Theresa May has rejected claims the UK is losing global influence because of Brexit, insisting it will continue to be “bold” on the world stage.
Speaking at the G20 summit in Hamburg, the prime minister said in areas like free trade and counter-terrorism, the UK remained a key international player.
Amid speculation about her future after the election, she said she would take a lead, not “sit back” and be “timid”.
She is expected to press President Trump on the Paris climate deal.
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As she attends her first gathering of world leaders since the general election, Mrs May has dismissed suggestions that political and economic uncertainty from the UK’s decision to leave the EU and speculation about her own future is hampering the UK’s effort to lead on the world stage.
She rejected claims by former foreign secretary William Hague that the UK will lose influence on the world stage after Brexit.
“What I see as I talk to leaders around the world is engaging with and working with the UK – new friends and old allies alike – as we leave the EU,” she told the BBC’s John Pienaar.
“There are no prizes for guessing that the election result did not come out as I hoped it would.
“There are two ways the government can react to that. We either be ‘very timid’ and sit back or we can be bold and that is what we are going to be.
“We are going to bold because the UK is facing challenges that we need to address.”
On the issue of counter-terrorism, the PM will tell leaders that must be no “safe spaces” for terrorist funding in the global financial system, pledging action to track small sums of money used to finance “lone wolf” attacks.
The prime minister said the evolving terror threat needed to be tackled “from every angle”, including working will allies in the Gulf, such as Saudi Arabia, which has been accused of supporting extremist groups in the UK – claims it has strongly denied.
“I sit down with Saudi Arabia and others and talk about the issue of terrorist finance,” she said.
“What I am doing here at the G20 is raising the need for us to work collectively and internationally to deal with terrorist finance not just on the large sums of money that funding terrorism but also to find ways to work with financial services and banks to identify small-scale transactions that can sometimes lead to terrorist activity.”
Analysis, by BBC deputy political editor John Pienaar, in Hamburg
While world leaders here confront crises from North Korea to climate change, Britain’s prime minister faces an additional challenge: maintaining her claim to be numbered among them.
Theresa May used her moment in the spotlight to call for more effort to close down the sources of finance for international terrorism.
That won’t be hard for leaders to agree in principle. Much harder for Mrs May to persuade President Trump to rejoin the consensus supporting action against climate change, though she told me she hoped that might be possible.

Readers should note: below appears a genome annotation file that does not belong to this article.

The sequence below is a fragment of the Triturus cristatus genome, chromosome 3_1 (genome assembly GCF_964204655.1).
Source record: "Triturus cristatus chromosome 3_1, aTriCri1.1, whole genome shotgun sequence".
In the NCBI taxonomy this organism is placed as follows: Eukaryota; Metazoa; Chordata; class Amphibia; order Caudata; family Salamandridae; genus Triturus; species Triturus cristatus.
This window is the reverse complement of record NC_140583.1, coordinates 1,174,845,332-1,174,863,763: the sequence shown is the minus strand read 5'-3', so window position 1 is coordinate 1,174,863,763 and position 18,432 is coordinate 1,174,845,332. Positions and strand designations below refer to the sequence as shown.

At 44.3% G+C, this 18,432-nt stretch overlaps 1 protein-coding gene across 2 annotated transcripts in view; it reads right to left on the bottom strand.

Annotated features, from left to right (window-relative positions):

Her wider mission though, is to prove wrong those who say Brexit will weaken the UK’s influence – and to recover from the diminution of authority that followed the June election.
Today, she set out her unwanted choice: “We can be very timid, we can sit back, or we can be bold and that’s what we’re going to be.”
But her comparative weakness is plain to see among the leaders gathered in Hamburg. And the practical task of achieving a Brexit judged successful by her divided country and business leaders can best be described as a work in progress.
New technology and partnerships could help banks and financial technology companies spot suspicious small transfers of cash, she will say, which are hard to identify but must be challenged.
She will also press the need for better information sharing about people known to have travelled to fight in IS-controlled territory – to track them if they attempt to return to their home countries.
Mrs May is expected to raise climate change with US President Donald Trump, stressing that Britain “remains fully committed” to the 2015 Paris climate accord and hoping Mr Trump will reconsider his decision to pull the US out of it.
She told the BBC that she hoped Mr Trump would listen to the G20’s “collective message” on the issue.
“I was clear to President Trump how disappointed the UK was that the United States had decided to pull out of the Paris Agreement and also clear that I hope that they will be able to find a way to come back in to the Paris Agreement,” she said. “I think that’s important for us globally.”
The summit will also see Mr Trump meet Russian President Vladimir Putin for the first time. The meeting will take place at 15:45 local time (13:45 GMT) and last for an hour, Russian media report.
Mr Trump met German Chancellor Angela Merkel on Thursday and the pair spent an hour talking about North Korea, the Middle East, the conflict in eastern Ukraine and G20 issues.
There have been clashes between police and protesters in Hamburg ahead of Friday’s meeting, Up to 100,000 protesters are expected in the German city.
Read more: www.bbc.co.uk